Today it’s my turn and the last stop on the BlogTour The Woman in the Painting by Kerry Postle.
About the Author
Kerry loves art, history and literature. In her debut novel, ‘The Artist’s Muse’, she explores the artist Egon Schiele’s relationship with his model Wally Neuzil and shows that it isn’t only Schiele’s paintings of Wally that shimmer and shock.
Kerry’s second novel, ‘A Forbidden Love’, is set during the Spanish Civil War and tells a rousing and ultimately uplifting story: that when war has taken everything away from us we are still left with our humanity.
With the author’s third novel, ‘The Woman in the Painting’, she returns to the world of art. Set in Rome at the start of the 16th century the author shares with us the heartbreaking story behind the artist Raphael’s portrait of his lover, Margarita Luti. Known as ‘The Baker’s Daughter’, this portrait hides a secret…
About the book
A celebrated artist. A baker’s daughter. A love that will change everything. 1508. In Rome, artists are feted as gods, and women must know their place.
Margarita may be the modest daughter of a baker, but when she falls in love with painter Raphael she finds herself playing a dangerous game.
For Raphael is wanted for greater things than a humble marriage, and there are those who will do anything to keep him and Margarita apart – no matter the consequences…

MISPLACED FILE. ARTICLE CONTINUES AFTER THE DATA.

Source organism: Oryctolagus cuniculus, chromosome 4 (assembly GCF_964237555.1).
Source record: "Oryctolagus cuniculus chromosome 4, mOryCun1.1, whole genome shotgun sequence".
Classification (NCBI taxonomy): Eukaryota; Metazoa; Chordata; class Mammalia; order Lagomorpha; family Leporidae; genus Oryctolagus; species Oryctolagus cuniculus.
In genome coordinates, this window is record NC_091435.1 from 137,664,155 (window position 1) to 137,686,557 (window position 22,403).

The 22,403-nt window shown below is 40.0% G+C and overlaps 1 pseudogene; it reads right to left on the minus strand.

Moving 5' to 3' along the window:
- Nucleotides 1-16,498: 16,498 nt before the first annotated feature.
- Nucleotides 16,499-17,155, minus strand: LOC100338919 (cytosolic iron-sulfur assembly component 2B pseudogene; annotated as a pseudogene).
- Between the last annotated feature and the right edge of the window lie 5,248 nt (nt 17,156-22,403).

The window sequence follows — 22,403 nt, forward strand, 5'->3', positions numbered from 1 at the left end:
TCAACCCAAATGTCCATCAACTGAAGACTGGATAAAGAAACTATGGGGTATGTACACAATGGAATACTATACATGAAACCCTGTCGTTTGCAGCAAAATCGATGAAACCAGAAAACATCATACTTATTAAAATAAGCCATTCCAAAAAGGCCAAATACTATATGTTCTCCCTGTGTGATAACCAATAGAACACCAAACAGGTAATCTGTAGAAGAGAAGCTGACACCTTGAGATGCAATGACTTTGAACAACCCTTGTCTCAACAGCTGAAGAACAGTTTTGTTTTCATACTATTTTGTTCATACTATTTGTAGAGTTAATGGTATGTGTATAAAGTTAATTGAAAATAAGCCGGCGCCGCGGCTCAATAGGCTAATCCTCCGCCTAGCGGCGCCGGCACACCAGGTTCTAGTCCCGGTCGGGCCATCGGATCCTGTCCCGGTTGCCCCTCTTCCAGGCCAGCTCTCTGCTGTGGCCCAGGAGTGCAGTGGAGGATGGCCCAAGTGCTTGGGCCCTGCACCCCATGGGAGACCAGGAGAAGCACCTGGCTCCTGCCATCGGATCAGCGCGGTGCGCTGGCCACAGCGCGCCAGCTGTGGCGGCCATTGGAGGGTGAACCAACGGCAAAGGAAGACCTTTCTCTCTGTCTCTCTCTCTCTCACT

Pietro is an interesting narrator, perhaps because it is hard to feel any empathy towards him – at least for the majority of the story. He is a target because of his sexual preferences, his family pretends he doesn’t exist and he is usually one step away from complete destitution.
Now all of those things might make the audience feel sympathy towards him now and again. Poor Pietro with the speech impediment, everyone makes fun of him. Poor Pietro indeed. One wonders if he spent time polishing his thirty pieces of silver.
His love and obsession play a pivotal part in the story of Margarita, the lowborn daughter of a baker who refuses to be bought or sold like chattel. She becomes the object of inspiration for some of the most well-known painters of Italian Renaissance. Men creating works of art which still inspire and captivate the world many centuries after creation.
It’s historical fiction inspired by a true story. A tale of art, passion, love, but most of all it is a story of deceit.
I really enjoyed the way Postle never veered from Pietro, his point of view and ultimately his influence over the events. It doesn’t merely become a tragic tryst and battle of passionate endeavours or about navigating the egocentric and narcissistic traits of the most powerful. When you break it down it is about the subtle whispers spoken in rage or jealousy and remaining silent and doing nothing when you should step in to change to the tide of opinion.
It’s an exceptional and well crafted story.